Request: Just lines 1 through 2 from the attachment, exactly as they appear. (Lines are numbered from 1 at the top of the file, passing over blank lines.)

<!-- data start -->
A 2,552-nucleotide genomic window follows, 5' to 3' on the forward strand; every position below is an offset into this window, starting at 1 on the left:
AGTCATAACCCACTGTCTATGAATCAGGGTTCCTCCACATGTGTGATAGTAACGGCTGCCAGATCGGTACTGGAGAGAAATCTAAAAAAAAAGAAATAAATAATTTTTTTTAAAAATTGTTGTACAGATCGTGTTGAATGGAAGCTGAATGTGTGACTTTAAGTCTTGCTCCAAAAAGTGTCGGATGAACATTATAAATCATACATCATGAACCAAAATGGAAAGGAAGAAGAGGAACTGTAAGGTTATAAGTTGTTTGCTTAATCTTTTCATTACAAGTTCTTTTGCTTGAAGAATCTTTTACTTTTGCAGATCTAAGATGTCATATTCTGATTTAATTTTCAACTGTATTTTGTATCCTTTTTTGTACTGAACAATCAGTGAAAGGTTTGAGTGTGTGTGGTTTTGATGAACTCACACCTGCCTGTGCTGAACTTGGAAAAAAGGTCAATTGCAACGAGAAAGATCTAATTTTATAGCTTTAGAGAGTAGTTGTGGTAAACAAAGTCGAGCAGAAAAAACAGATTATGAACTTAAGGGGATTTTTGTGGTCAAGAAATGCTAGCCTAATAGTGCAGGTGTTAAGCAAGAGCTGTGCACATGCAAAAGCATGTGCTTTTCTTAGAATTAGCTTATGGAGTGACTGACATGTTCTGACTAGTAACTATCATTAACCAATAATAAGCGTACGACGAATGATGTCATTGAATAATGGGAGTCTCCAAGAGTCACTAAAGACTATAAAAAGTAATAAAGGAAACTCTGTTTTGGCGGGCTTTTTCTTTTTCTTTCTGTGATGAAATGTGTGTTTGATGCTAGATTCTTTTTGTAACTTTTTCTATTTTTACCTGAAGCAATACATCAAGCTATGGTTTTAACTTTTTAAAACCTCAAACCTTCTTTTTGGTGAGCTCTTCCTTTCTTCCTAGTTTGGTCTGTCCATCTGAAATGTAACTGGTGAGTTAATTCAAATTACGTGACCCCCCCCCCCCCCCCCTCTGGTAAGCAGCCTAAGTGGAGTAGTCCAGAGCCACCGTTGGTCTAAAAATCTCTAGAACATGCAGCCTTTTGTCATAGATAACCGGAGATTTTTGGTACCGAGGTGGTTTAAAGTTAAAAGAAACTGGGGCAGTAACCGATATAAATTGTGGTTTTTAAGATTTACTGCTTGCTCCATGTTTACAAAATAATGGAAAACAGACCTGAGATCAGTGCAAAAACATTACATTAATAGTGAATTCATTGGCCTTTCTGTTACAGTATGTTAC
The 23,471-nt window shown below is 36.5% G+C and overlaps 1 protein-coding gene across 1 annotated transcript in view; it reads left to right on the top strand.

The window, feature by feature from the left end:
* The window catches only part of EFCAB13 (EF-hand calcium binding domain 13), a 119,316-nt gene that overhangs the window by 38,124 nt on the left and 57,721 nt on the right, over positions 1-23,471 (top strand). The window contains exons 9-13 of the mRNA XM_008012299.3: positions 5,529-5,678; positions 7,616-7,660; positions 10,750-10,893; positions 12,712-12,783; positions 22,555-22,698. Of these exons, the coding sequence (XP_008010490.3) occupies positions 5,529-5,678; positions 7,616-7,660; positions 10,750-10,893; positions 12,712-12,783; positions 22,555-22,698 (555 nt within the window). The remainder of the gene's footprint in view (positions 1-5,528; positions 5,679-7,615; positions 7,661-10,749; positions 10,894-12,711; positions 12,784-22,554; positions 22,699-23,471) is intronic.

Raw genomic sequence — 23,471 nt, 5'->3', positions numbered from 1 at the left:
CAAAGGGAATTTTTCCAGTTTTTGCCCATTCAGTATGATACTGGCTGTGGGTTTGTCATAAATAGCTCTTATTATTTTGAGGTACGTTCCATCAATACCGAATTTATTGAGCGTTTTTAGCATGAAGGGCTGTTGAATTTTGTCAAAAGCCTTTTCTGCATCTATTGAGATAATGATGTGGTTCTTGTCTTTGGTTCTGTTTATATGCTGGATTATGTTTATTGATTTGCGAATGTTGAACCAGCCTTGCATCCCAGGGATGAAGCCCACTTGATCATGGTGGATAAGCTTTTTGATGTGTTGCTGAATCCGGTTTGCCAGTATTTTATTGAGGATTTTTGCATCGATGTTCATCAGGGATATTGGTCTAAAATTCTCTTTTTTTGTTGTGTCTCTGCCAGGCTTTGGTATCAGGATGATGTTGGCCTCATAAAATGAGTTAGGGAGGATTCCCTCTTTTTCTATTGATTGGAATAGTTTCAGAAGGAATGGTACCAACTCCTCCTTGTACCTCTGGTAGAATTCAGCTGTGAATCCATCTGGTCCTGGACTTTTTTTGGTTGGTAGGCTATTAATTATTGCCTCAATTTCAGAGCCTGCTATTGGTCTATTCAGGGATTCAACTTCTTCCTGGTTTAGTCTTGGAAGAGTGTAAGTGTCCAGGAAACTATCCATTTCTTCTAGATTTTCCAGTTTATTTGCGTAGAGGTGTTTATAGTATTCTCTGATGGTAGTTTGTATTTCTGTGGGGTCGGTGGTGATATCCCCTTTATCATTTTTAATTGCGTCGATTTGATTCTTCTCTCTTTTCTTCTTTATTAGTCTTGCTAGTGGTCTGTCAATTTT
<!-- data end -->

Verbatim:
A 2,552-nucleotide genomic window follows, 5' to 3' on the forward strand; every position below is an offset into this window, starting at 1 on the left:
AGTCATAACCCACTGTCTATGAATCAGGGTTCCTCCACATGTGTGATAGTAACGGCTGCCAGATCGGTACTGGAGAGAAATCTAAAAAAAAAGAAATAAATAATTTTTTTTAAAAATTGTTGTACAGATCGTGTTGAATGGAAGCTGAATGTGTGACTTTAAGTCTTGCTCCAAAAAGTGTCGGATGAACATTATAAATCATACATCATGAACCAAAATGGAAAGGAAGAAGAGGAACTGTAAGGTTATAAGTTGTTTGCTTAATCTTTTCATTACAAGTTCTTTTGCTTGAAGAATCTTTTACTTTTGCAGATCTAAGATGTCATATTCTGATTTAATTTTCAACTGTATTTTGTATCCTTTTTTGTACTGAACAATCAGTGAAAGGTTTGAGTGTGTGTGGTTTTGATGAACTCACACCTGCCTGTGCTGAACTTGGAAAAAAGGTCAATTGCAACGAGAAAGATCTAATTTTATAGCTTTAGAGAGTAGTTGTGGTAAACAAAGTCGAGCAGAAAAAACAGATTATGAACTTAAGGGGATTTTTGTGGTCAAGAAATGCTAGCCTAATAGTGCAGGTGTTAAGCAAGAGCTGTGCACATGCAAAAGCATGTGCTTTTCTTAGAATTAGCTTATGGAGTGACTGACATGTTCTGACTAGTAACTATCATTAACCAATAATAAGCGTACGACGAATGATGTCATTGAATAATGGGAGTCTCCAAGAGTCACTAAAGACTATAAAAAGTAATAAAGGAAACTCTGTTTTGGCGGGCTTTTTCTTTTTCTTTCTGTGATGAAATGTGTGTTTGATGCTAGATTCTTTTTGTAACTTTTTCTATTTTTACCTGAAGCAATACATCAAGCTATGGTTTTAACTTTTTAAAACCTCAAACCTTCTTTTTGGTGAGCTCTTCCTTTCTTCCTAGTTTGGTCTGTCCATCTGAAATGTAACTGGTGAGTTAATTCAAATTACGTGACCCCCCCCCCCCCCCCCTCTGGTAAGCAGCCTAAGTGGAGTAGTCCAGAGCCACCGTTGGTCTAAAAATCTCTAGAACATGCAGCCTTTTGTCATAGATAACCGGAGATTTTTGGTACCGAGGTGGTTTAAAGTTAAAAGAAACTGGGGCAGTAACCGATATAAATTGTGGTTTTTAAGATTTACTGCTTGCTCCATGTTTACAAAATAATGGAAAACAGACCTGAGATCAGTGCAAAAACATTACATTAATAGTGAATTCATTGGCCTTTCTGTTACAGTATGTTAC